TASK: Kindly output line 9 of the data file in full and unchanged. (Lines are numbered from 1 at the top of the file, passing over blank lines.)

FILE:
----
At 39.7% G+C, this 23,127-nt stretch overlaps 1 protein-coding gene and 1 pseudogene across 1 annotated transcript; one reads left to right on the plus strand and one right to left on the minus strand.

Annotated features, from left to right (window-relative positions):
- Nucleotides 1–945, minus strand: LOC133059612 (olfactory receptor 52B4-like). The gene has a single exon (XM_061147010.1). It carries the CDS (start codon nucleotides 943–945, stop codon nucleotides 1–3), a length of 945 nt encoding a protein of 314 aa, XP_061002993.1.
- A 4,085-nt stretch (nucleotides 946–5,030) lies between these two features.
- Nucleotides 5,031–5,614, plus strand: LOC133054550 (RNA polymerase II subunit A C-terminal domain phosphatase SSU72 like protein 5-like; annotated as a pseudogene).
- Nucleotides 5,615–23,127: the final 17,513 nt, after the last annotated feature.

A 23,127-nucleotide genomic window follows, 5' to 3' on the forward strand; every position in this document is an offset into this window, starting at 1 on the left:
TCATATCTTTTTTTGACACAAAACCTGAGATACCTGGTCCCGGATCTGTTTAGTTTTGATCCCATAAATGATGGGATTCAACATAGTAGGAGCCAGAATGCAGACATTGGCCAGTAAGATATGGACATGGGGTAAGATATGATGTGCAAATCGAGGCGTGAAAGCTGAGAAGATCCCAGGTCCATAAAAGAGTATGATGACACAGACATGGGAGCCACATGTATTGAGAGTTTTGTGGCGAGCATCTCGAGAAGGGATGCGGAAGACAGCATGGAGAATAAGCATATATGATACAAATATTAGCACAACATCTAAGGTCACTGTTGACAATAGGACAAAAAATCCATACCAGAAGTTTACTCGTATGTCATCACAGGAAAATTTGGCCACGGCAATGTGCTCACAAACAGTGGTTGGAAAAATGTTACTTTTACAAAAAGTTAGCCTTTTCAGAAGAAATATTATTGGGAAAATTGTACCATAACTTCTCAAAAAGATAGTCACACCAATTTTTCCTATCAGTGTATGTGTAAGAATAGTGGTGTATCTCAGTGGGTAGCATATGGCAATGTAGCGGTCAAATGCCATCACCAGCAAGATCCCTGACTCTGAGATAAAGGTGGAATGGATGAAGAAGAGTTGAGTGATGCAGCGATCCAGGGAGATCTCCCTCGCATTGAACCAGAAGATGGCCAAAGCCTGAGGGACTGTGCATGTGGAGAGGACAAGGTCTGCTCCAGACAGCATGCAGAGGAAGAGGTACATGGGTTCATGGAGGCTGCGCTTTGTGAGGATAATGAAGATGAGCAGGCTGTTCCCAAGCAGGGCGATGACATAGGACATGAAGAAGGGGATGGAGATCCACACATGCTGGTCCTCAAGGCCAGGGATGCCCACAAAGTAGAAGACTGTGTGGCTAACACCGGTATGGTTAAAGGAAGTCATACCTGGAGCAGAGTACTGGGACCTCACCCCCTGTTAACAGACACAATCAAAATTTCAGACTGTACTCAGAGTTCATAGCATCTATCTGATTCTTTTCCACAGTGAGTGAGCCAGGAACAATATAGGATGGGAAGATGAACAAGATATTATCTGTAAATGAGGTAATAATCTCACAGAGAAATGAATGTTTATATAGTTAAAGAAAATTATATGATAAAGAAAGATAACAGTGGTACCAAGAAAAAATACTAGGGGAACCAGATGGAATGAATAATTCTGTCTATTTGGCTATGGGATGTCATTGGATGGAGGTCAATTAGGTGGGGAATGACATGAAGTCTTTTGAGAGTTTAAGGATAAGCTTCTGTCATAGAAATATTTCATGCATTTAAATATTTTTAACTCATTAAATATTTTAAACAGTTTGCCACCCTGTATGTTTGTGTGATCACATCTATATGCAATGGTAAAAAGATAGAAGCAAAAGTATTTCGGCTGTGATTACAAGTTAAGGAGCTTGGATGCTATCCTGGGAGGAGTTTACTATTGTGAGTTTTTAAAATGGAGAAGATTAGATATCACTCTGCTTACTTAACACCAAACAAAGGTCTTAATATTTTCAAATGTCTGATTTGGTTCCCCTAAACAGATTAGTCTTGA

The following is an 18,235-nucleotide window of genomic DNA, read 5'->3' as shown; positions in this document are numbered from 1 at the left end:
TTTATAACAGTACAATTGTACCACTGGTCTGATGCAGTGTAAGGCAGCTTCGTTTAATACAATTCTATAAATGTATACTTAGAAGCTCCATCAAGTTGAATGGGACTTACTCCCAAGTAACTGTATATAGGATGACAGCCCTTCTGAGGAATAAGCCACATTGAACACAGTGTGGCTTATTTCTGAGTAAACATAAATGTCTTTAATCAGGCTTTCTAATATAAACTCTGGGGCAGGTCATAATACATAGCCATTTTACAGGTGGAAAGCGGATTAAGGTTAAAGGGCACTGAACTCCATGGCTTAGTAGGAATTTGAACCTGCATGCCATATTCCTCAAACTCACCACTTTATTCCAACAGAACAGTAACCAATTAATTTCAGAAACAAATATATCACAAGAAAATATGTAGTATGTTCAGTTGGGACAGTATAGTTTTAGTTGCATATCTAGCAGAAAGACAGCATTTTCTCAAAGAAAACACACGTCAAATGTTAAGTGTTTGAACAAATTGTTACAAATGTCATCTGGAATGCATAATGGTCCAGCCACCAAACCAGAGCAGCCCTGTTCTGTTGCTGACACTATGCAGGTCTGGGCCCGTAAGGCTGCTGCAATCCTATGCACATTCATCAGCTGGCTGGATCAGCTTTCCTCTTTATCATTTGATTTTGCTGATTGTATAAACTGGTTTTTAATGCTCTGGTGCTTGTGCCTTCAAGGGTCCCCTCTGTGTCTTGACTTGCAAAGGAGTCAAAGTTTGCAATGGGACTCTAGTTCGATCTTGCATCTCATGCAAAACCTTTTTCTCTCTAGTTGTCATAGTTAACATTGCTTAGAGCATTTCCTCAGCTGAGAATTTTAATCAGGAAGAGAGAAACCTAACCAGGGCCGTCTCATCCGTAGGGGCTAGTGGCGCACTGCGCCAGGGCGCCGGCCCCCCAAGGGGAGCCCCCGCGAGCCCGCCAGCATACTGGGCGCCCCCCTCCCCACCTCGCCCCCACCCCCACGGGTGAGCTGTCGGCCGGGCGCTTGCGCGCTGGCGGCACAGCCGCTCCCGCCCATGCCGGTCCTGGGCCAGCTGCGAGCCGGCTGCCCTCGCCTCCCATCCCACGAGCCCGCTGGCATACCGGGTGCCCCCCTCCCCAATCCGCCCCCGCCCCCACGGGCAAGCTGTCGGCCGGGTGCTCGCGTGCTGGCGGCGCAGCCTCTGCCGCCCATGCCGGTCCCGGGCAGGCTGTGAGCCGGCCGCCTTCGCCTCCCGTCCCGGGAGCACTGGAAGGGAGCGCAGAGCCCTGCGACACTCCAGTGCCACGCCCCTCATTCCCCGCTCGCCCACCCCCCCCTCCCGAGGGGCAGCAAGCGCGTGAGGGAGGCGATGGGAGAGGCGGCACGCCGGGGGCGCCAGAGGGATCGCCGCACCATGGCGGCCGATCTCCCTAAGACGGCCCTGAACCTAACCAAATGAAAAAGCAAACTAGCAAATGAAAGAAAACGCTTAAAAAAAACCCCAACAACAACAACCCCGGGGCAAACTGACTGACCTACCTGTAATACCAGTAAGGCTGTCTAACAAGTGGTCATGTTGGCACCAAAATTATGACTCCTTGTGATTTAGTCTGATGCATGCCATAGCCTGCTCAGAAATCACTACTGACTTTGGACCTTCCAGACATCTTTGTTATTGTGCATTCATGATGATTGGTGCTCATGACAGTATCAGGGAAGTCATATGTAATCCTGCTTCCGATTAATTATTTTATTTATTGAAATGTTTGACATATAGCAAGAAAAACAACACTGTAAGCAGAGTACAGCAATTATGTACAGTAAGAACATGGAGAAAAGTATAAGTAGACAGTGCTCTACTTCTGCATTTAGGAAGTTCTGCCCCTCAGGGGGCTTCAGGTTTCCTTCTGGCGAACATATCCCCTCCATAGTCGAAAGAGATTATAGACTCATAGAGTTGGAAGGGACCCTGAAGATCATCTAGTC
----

The following is an 18,235-nucleotide window of genomic DNA, read 5'->3' as shown; positions in this document are numbered from 1 at the left end: